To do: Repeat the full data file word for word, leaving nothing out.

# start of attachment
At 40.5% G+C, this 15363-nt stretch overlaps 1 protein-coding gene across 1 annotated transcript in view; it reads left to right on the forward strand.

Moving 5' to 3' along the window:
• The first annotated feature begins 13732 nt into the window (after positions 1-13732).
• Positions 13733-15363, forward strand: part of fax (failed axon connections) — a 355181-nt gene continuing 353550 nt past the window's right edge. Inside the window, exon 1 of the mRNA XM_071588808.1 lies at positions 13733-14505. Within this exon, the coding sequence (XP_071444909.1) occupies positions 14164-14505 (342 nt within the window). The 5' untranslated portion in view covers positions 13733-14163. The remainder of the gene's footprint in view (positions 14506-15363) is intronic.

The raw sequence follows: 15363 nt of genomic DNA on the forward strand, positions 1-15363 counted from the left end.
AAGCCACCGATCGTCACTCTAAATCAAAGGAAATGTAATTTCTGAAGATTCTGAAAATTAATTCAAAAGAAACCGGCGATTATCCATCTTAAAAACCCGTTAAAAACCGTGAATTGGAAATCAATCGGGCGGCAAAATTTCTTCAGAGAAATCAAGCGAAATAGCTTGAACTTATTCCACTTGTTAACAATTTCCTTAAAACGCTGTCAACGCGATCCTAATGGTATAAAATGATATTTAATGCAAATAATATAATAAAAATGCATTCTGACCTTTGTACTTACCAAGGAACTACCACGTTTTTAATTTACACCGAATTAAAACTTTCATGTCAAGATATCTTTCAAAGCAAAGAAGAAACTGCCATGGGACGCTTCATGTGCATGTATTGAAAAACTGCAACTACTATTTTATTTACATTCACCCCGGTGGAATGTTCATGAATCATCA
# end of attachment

At 40.5% G+C, this 15363-nt stretch overlaps 1 protein-coding gene across 1 annotated transcript in view; it reads left to right on the forward strand.

Moving 5' to 3' along the window:
• The first annotated feature begins 13732 nt into the window (after positions 1-13732).
• Positions 13733-15363, forward strand: part of fax (failed axon connections) — a 355181-nt gene continuing 353550 nt past the window's right edge. Inside the window, exon 1 of the mRNA XM_071588808.1 lies at positions 13733-14505. Within this exon, the coding sequence (XP_071444909.1) occupies positions 14164-14505 (342 nt within the window). The 5' untranslated portion in view covers positions 13733-14163. The remainder of the gene's footprint in view (positions 14506-15363) is intronic.

The raw sequence follows: 15363 nt of genomic DNA on the forward strand, positions 1-15363 counted from the left end.
AAGCCACCGATCGTCACTCTAAATCAAAGGAAATGTAATTTCTGAAGATTCTGAAAATTAATTCAAAAGAAACCGGCGATTATCCATCTTAAAAACCCGTTAAAAACCGTGAATTGGAAATCAATCGGGCGGCAAAATTTCTTCAGAGAAATCAAGCGAAATAGCTTGAACTTATTCCACTTGTTAACAATTTCCTTAAAACGCTGTCAACGCGATCCTAATGGTATAAAATGATATTTAATGCAAATAATATAATAAAAATGCATTCTGACCTTTGTACTTACCAAGGAACTACCACGTTTTTAATTTACACCGAATTAAAACTTTCATGTCAAGATATCTTTCAAAGCAAAGAAGAAACTGCCATGGGACGCTTCATGTGCATGTATTGAAAAACTGCAACTACTATTTTATTTACATTCACCCCGGTGGAATGTTCATGAATCATCA